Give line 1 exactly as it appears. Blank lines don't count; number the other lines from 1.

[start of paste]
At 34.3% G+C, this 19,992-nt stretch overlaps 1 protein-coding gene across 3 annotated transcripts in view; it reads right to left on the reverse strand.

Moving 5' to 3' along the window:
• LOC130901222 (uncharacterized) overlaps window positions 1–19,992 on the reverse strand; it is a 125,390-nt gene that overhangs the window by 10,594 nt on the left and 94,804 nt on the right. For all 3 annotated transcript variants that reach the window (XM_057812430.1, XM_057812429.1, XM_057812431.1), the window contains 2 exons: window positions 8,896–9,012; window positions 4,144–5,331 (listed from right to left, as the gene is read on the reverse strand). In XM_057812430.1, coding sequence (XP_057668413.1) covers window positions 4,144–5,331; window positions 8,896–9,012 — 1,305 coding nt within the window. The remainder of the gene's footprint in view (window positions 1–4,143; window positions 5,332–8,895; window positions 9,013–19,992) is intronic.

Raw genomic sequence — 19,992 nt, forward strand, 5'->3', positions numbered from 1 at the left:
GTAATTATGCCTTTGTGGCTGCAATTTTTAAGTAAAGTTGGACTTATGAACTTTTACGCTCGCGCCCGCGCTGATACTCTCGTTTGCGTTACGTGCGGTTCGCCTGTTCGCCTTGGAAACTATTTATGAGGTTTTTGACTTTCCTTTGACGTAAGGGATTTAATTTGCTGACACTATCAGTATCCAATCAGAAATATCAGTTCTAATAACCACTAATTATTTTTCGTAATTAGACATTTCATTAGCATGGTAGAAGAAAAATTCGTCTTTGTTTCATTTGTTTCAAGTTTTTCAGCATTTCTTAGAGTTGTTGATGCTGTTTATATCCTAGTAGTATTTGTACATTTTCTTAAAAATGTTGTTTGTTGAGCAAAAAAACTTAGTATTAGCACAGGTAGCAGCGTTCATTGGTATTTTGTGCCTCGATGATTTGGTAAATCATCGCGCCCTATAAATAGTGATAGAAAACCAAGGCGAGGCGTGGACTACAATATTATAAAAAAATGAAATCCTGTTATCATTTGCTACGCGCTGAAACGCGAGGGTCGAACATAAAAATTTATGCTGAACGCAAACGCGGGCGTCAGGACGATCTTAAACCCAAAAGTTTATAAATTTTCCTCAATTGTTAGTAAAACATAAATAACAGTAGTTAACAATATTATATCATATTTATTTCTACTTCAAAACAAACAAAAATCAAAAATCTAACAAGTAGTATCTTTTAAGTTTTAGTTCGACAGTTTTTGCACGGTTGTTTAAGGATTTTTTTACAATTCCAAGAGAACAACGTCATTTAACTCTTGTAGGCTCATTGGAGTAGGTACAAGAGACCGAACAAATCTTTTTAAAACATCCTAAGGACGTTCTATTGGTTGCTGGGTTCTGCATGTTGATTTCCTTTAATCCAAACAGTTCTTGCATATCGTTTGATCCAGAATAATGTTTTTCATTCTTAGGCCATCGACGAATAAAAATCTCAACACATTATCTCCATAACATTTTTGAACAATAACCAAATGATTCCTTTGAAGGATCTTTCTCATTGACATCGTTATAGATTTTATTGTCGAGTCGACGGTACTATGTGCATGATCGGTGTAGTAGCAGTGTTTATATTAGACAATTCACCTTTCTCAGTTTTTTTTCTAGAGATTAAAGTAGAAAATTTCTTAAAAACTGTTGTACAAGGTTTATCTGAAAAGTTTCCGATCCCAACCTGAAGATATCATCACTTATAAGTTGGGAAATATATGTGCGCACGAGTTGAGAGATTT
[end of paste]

At 34.3% G+C, this 19,992-nt stretch overlaps 1 protein-coding gene across 3 annotated transcripts in view; it reads right to left on the reverse strand.